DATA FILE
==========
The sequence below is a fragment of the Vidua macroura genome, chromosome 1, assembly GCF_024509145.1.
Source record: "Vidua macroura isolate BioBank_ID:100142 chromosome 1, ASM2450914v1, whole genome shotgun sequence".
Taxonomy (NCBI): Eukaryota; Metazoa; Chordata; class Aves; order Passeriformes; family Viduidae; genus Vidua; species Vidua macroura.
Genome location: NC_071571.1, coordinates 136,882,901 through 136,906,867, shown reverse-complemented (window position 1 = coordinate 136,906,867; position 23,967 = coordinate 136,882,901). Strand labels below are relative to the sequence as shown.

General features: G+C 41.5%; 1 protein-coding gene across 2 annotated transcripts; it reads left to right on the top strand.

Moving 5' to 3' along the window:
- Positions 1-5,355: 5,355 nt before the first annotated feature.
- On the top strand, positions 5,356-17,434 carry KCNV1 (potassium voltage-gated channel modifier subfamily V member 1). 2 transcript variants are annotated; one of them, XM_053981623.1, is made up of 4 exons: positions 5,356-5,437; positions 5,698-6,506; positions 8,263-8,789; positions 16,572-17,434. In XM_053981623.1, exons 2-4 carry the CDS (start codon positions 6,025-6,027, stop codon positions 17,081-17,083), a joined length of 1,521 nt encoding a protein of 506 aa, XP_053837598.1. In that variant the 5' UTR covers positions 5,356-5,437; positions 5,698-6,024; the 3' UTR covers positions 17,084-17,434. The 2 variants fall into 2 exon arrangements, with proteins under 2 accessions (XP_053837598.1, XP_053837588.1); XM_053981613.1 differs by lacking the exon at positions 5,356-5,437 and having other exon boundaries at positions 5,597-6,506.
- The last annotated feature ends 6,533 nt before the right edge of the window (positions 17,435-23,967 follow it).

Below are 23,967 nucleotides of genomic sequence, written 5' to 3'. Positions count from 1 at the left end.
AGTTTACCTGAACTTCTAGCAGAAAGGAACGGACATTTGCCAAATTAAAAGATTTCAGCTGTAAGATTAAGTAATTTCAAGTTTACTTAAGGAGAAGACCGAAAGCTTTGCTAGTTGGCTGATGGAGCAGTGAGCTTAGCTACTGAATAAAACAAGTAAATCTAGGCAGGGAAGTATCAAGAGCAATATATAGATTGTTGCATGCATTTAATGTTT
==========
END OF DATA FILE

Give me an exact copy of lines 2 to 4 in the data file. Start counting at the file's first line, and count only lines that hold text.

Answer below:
Source record: "Vidua macroura isolate BioBank_ID:100142 chromosome 1, ASM2450914v1, whole genome shotgun sequence".
Taxonomy (NCBI): Eukaryota; Metazoa; Chordata; class Aves; order Passeriformes; family Viduidae; genus Vidua; species Vidua macroura.
Genome location: NC_071571.1, coordinates 136,882,901 through 136,906,867, shown reverse-complemented (window position 1 = coordinate 136,906,867; position 23,967 = coordinate 136,882,901). Strand labels below are relative to the sequence as shown.